I have always liked PKD’s characterization of people. He talks about adults. People are worried about jobs. Affairs. Existential crisis. Impending war. They are concerned with each other the way that adults are concerned about other adults: concern mixed with the knowledge the other is not a child and has to take care of themselves. Not that he does not have compassion in his writing. He does. Think of it like two alcoholics in AA: they take care of each other. But they do not dictate to one another.
PKD is limited by his upbringing and the time he wrote: his characterization of women is not as realized as his characterization of men.
I have heard discussions of PKD that suggested his characterization was wooden. I disagree—but this may come from the idea that I’ve met people very much like the people PKD writes about. Mildly neurotic, self-involved people who think about life and death and evil where such concerns are trumped by making a living. People that are on the edge of things. People who are just a few paychecks away from bankruptcy and view their personal travails as judgement.
Since PKD is interested in these things, his books contain people who are similarly interested in such things. Consequently, there is a similarity of character between his novels. I don’t think this is a flaw. John Updike did the same: he wrote about people and lives that interested him. Consequently, there is a similarity between the people in his novels.
In TMITHC these same sort of people have to confront the reality of an evil that is beyond their own everyday lives. The Japanese, for all their faults—and there are many—are considered morally superior to the Germans. The Germans have continued towards the Final Solution, first the Jews in Germany and then the Jews in the US. More recently in the novel, they have taken on Africa. They may well be about to take on Japan.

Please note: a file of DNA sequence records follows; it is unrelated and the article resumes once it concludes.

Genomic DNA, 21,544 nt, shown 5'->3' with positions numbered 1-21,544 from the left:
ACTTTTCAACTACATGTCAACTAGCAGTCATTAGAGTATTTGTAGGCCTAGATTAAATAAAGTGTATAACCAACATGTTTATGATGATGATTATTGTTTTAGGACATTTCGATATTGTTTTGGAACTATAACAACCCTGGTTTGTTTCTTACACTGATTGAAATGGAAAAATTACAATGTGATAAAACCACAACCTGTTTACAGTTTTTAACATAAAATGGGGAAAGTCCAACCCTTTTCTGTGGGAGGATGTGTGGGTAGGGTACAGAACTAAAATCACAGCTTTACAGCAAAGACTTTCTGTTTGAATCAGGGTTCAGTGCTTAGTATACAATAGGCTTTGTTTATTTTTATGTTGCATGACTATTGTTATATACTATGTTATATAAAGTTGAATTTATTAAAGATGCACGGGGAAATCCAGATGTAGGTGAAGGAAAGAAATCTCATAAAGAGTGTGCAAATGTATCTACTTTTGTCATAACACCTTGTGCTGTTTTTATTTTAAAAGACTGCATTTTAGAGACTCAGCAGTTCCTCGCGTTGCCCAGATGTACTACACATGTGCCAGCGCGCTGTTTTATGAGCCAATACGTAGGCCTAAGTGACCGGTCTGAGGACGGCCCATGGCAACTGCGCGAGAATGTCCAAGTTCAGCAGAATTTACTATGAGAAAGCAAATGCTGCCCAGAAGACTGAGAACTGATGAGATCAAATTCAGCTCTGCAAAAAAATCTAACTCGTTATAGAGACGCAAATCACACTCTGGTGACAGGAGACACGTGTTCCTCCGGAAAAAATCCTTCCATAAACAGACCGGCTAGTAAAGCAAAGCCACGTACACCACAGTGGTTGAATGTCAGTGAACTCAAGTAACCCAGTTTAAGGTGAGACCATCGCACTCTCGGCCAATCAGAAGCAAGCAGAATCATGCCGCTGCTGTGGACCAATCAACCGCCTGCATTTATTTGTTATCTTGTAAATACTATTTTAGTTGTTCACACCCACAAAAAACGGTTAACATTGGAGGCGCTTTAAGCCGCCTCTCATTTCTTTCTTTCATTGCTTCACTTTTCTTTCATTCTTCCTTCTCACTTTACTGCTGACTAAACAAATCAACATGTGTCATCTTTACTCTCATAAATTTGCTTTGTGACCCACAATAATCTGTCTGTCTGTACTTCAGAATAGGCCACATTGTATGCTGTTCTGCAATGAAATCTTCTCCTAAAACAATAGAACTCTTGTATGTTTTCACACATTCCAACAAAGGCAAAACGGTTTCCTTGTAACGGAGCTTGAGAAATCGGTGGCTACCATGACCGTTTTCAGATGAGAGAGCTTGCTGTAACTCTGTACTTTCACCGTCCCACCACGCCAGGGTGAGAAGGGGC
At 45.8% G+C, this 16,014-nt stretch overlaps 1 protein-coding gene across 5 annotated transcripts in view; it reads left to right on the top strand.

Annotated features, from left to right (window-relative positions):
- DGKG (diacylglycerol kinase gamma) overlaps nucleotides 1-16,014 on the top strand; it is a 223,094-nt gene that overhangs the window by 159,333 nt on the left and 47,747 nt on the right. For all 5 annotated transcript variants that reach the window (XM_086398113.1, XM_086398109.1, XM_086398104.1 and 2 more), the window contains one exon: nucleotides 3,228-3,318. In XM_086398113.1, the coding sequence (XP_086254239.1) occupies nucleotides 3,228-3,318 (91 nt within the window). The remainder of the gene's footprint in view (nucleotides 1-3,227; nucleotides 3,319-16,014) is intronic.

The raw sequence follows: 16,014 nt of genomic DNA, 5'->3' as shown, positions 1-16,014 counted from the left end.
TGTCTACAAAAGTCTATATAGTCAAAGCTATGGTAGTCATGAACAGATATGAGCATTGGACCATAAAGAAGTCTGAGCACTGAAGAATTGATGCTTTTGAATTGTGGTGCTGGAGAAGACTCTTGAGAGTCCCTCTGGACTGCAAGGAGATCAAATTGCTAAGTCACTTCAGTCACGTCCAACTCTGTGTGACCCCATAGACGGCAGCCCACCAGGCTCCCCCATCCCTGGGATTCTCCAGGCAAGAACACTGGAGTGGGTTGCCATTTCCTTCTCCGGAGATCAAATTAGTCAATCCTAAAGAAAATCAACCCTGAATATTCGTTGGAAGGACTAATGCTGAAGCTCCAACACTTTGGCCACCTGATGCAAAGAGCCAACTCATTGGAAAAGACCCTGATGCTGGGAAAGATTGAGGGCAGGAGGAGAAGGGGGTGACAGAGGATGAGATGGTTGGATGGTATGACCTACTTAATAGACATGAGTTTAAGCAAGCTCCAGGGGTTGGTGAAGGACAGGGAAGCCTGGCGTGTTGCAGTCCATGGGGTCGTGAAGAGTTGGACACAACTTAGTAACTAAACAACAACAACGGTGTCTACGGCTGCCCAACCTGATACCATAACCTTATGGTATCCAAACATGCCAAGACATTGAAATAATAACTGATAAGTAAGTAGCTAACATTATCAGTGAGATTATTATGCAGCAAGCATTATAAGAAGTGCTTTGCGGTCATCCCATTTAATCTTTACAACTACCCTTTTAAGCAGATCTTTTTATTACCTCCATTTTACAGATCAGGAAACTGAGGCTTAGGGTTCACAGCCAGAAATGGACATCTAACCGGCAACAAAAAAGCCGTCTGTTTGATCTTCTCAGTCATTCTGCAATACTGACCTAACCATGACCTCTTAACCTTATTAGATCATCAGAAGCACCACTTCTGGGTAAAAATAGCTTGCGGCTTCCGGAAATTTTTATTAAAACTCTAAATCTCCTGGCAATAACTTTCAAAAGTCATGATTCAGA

Threaded through this book is another book: The Grasshopper Lies Heavy. This is a novel that describes the world as if they Allies won the war—but it doesn’t quite get it right. The Nazis think this novel is a threat and ultimately want to assassinate the author but that happens towards the end of the novel.
It is this broken mirror aspect of the novel that is the most interesting. The Allies lost and the USA is occupied—twenty years later the occupation is accepted. There is no overt underground in the novel. This is perhaps the most disheartening part of the novel: the easy way people accept occupation. At least on the Japanese side. The novel extends into the neutral territories between the two areas of occupation but never goes east. It does not confront Nazi occupation directly.
There’s a certain metafictional element to the novel but PKD never breaks the fourth wall. He never nods to the reader. The reader has to pick it up solo.